Tolerance refers to the ability to accept what one disapproves of, that is, what one should normally refuse. In the moral sense, tolerance is the virtue of respecting what one would not accept spontaneously, for example when it goes against one's own convictions. It is also the virtue that leads to being vigilant both towards intolerance and towards the intolerable. Tolerance can allow unity to hold even in the midst of opposing views and beliefs.

The United Methodist Church is called to be holy
“Scriptural holiness has been understood to include the renewal of persons in the image of God, having the mind that was in Christ Jesus, and ultimately the perfect love of God and neighbor ruling in the heart” (Sent in Love, p.25). This is our call to spiritual and social transformation. God calls us all to be spiritually holy: “be holy, for I am holy” (Leviticus 11: 44). Because salvation has a double dimension, the “now and the yet to come,” as Karl Barth puts it, spiritual holiness will not be complete until we achieve social holiness. Through spiritual holiness, we are personally transformed to resemble the God who calls us; and through social holiness, we transform the world that we are called to serve. The means by which we transform the world is service, because we are “sent in love” to serve.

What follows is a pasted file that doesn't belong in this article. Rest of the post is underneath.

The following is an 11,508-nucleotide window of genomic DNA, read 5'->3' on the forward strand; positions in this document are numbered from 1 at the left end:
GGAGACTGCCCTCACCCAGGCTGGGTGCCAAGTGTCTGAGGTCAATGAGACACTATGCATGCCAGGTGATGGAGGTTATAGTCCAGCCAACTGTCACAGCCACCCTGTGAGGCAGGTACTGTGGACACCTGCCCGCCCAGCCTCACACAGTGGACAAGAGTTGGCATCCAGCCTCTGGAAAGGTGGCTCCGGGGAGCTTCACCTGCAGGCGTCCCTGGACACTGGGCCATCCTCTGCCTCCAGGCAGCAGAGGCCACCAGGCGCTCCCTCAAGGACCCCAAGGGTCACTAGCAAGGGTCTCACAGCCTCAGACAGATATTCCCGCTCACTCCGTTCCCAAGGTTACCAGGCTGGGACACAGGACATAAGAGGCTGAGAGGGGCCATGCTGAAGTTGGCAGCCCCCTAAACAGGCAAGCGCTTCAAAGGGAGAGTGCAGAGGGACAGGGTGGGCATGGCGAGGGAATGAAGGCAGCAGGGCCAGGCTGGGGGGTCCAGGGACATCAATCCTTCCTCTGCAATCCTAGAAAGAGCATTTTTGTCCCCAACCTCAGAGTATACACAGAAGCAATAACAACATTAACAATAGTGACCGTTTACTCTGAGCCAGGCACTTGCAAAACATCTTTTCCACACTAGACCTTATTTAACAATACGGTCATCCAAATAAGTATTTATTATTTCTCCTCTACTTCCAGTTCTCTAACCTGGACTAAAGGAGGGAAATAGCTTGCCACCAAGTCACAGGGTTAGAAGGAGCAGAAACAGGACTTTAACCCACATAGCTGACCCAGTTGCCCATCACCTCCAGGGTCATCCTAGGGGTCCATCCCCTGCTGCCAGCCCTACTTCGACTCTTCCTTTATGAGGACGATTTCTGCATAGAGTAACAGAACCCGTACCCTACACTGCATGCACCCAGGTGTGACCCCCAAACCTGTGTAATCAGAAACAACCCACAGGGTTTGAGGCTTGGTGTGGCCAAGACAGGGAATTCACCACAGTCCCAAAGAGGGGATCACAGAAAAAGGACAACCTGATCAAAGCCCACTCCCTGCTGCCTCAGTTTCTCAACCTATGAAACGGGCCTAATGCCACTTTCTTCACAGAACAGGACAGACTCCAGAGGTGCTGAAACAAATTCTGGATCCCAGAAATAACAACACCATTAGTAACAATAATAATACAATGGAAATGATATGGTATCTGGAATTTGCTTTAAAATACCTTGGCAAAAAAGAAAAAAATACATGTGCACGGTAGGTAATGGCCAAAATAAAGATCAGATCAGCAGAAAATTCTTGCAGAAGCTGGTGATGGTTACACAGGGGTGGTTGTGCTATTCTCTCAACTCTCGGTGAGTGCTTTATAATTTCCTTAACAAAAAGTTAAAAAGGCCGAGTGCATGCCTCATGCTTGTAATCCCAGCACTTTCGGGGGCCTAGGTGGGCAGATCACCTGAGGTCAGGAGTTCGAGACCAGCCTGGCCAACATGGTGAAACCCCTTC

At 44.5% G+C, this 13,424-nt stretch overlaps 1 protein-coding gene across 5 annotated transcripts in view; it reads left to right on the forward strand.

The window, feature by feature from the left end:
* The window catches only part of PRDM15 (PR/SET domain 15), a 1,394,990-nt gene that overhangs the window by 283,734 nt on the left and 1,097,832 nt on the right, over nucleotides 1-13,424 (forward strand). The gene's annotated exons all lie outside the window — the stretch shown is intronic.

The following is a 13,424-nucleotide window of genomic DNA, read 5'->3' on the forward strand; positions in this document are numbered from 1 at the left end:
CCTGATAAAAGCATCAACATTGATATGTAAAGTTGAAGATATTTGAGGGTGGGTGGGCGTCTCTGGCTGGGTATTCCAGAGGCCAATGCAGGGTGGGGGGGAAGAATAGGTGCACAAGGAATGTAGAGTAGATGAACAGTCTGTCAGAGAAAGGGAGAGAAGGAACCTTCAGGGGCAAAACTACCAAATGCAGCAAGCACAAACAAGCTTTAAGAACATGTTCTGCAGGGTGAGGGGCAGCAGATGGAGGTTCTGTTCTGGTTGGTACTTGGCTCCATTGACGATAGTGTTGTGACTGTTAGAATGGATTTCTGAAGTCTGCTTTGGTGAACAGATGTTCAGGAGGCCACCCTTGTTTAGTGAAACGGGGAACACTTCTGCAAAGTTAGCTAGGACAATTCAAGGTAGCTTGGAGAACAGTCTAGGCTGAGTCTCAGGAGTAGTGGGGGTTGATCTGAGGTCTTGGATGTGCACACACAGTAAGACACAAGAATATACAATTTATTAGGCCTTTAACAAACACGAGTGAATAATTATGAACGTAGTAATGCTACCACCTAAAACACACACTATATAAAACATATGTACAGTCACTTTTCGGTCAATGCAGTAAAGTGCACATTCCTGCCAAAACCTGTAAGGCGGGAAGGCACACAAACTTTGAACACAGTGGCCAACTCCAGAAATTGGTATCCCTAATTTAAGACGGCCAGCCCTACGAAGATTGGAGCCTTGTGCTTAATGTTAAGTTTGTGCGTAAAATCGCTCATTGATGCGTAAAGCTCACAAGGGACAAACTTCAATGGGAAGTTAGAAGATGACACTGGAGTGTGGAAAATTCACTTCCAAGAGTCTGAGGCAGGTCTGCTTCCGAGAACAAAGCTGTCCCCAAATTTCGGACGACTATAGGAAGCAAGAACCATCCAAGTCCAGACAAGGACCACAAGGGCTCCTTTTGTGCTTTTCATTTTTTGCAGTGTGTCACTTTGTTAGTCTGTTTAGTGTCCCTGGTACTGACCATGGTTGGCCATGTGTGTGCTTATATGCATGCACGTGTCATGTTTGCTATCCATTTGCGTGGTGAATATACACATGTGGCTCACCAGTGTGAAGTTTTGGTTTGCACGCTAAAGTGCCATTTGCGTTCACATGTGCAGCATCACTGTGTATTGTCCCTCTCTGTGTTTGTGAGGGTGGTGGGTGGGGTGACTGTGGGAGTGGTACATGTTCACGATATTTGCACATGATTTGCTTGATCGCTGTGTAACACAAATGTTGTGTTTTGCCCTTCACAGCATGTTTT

We have been saved and we are sent to serve. It is true that the service does not save, but it is the mirror of our spiritual life. Every Christian has been called to serve God. Vocation is not the privilege of pastors and lay preachers only. All ministries in a church have the same importance. Sometimes even the small hidden ministries make the biggest difference. Size does not matter really. For instance, the liver is smaller than the leg. If your leg is cut off, you can still live long; but if your liver stops, life stops immediately. The Church of God suffers because some people think that they are too “small” to do anything in the church.

Serving God by serving others is giving a part of ourselves; and we renew our own life when we give ourselves to others. We all know the difference between the Sea of Galilee and the Dead Sea. The difference is that one receives water and gives it away, while the other receives without giving. The consequence is that there is life in the Sea of Galilee, but there is none in the Dead Sea.

At the end of our life, we will stand before God, and He will judge us according to the way we have served him by serving others on this earth. When our time arrives to stand before God, He will not ask us a question such as: How much money did you have in your bank account? Or what brand of car did you drive? No! Instead God will ask us this one fundamental question: How many people did you serve on my behalf? To live is to exercise a ministry.

Service is the path that leads to the true meaning of life. God wants to use each one of us to make a difference in this world. The most important thing is not the duration of our life, but its usefulness.